Non-profit entities utilize a large number of services from CPA firms, starting with assistance in obtaining tax-exempt status. In fact, many small accounting practices with just one or two CPAs are specialists in addressing the non-profit sector. Not-for-profit organizations incur many financial needs that accountants master by study for CPA exam completion.
Auditing is an especially common accounting service to non-profits. The annual audit assures that a non-profit is performing the charitable function it was created to accomplish. Key audit objectives described in CPA review material deliver vital assurances to donors of non-profits just as public company audits benefit investors. Audited financial statements are particularly valuable to providers of grant money for non-profits.
A very large donor of grants to non-profit entities is the US government. The Office of Management and Budget administers $600 billion of grants every year to non-profits as well as to state and local governments. The OMB publishes guidelines for audit of governments and non-profits in Circular A-133. Auditing of these entities is referred to in CPA study as single audits.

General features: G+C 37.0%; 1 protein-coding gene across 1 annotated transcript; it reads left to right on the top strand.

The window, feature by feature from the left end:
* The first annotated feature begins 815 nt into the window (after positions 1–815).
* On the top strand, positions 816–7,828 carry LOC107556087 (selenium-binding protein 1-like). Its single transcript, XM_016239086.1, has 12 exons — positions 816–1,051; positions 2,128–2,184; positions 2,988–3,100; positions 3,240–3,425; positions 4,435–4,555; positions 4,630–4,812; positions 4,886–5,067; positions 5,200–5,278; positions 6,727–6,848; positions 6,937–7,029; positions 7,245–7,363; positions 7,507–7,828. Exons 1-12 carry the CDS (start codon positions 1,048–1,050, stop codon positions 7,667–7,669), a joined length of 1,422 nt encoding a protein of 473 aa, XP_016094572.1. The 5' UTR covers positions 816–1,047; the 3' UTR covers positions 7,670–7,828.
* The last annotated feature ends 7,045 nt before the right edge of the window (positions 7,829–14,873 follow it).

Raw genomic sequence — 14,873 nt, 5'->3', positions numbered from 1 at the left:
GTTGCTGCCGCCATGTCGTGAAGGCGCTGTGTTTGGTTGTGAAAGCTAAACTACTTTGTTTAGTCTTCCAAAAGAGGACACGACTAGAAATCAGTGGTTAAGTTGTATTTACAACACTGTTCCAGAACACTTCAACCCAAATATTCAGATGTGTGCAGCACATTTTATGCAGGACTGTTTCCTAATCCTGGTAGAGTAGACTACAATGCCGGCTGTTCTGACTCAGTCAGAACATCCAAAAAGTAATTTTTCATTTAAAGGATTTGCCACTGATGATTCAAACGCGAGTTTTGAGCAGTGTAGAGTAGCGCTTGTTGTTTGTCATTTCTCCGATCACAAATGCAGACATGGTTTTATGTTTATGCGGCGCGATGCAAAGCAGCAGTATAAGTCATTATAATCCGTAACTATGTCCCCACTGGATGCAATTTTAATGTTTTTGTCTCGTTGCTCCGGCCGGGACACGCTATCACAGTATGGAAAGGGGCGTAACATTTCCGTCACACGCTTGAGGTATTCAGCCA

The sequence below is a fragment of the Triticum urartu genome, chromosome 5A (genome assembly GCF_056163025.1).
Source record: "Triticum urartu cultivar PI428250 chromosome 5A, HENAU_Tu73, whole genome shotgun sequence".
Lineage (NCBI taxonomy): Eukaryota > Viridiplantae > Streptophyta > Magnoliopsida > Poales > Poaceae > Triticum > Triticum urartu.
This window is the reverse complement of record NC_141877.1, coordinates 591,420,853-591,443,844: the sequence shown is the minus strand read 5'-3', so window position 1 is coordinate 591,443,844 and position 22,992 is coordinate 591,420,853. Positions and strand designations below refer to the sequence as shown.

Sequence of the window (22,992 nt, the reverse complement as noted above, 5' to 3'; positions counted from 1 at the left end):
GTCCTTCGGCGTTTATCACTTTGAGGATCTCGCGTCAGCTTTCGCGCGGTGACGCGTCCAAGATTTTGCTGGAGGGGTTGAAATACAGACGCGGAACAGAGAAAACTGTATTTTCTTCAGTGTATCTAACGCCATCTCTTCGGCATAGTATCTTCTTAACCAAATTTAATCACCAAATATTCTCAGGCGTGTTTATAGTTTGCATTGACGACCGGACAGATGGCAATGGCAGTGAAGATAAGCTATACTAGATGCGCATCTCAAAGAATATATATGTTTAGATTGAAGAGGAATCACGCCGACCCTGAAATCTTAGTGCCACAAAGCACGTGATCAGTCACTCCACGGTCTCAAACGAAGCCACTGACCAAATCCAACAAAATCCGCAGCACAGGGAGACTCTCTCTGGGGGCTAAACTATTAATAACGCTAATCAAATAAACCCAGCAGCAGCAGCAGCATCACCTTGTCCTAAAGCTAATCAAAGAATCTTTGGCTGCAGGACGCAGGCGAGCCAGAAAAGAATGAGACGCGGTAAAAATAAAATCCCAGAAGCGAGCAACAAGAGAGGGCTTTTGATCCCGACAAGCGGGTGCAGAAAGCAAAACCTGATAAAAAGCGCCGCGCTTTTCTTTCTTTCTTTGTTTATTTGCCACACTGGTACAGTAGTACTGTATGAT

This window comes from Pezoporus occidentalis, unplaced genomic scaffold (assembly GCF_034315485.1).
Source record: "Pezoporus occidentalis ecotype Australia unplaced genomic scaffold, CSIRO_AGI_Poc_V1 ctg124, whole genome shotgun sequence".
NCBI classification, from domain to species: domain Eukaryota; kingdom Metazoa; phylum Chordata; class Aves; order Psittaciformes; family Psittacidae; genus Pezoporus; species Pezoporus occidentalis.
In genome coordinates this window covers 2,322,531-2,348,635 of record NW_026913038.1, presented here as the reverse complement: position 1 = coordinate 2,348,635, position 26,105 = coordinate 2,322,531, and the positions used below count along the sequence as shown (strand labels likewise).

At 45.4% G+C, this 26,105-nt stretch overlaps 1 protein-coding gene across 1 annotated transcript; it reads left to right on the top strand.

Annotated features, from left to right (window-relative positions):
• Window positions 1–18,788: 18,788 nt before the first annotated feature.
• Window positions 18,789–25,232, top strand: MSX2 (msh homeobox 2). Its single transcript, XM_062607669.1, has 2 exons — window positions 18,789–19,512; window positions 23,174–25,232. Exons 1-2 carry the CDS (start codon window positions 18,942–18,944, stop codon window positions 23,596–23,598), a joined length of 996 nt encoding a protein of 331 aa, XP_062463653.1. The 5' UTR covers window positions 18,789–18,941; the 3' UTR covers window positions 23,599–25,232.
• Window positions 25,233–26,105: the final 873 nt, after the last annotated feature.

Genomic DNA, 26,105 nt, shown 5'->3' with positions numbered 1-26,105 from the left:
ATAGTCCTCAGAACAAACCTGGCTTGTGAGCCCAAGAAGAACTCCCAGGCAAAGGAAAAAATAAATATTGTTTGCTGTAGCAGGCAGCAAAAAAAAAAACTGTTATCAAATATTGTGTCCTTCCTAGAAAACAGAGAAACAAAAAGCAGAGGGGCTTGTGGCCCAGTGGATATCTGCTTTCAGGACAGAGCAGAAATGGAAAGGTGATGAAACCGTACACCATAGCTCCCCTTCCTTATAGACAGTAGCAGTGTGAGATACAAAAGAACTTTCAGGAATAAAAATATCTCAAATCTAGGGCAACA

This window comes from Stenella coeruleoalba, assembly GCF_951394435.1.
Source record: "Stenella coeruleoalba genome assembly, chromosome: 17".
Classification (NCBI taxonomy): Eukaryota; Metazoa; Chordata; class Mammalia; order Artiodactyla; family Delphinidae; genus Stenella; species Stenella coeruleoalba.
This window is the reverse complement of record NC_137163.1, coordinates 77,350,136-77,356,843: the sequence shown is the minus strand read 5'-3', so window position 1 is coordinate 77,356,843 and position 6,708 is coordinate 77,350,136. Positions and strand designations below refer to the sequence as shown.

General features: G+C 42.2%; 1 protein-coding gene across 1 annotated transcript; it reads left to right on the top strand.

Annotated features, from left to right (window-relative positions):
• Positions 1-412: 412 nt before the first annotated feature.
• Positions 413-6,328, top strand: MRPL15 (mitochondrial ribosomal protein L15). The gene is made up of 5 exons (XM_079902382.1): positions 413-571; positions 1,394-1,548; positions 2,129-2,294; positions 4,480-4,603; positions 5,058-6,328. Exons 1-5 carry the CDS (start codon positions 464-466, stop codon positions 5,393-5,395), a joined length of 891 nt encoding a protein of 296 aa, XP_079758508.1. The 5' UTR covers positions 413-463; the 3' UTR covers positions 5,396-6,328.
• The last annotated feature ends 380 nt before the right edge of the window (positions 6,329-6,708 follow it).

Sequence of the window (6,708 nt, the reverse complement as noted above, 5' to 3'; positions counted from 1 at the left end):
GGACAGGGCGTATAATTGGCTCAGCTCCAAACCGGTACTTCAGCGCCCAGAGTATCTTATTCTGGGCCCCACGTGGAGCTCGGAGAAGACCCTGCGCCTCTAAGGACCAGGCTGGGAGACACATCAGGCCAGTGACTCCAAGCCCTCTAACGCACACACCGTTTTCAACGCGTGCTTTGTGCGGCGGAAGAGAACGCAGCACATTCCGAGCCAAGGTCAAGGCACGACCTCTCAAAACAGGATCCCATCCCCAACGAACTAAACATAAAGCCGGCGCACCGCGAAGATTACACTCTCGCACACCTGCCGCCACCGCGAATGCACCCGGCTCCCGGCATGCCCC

Proposed reforms to Circular A-133 impact the circumstances under which a single audit is required. If approved, a new threshold will exist for classification as a small non-profit that’s exempt from obtaining a single audit. Single audits would be triggered only when total annual grant spending by the organization exceeds $750,000 rather than the current level of $500,000.
The suggested OMB measure is part of a process for streamlining the grant system and eliminating unnecessary costs. However, the proposal does not remove the need for non-profits to procure special accounting services. A requirement would remain for small non-profit organizations that spend less than $750,000 per year in federal grants to make records available for inspection. Therefore, accountability of non-profits to the standards in CPA preparation courses remains in effect.
The OMB proposal also mentions which federal grant programs necessitate single audits. In addition, the mandatory compliance requirements tested in the single audit process are reduced to only six in the OMB proposal from the current number of fourteen. Among the factors for testing are common audit elements understood from CPA courses, such as cash management and reporting procedures. Also relevant to non-profits in particular are monitoring for allowed activities and eligibility for specific grants.
A new requirement would impose disclosure of more detail about questionable findings in a single audit. However, the transaction amount that triggers such inquiries would rise from $10,000 to $25,000. Best of all for CPAs specializing in the non-profit sector is that eight existing OMB circulars pertaining to different non-profit categories are expected to become one combined document. At least that change will make keeping up with OMB audit standards a less challenging task.
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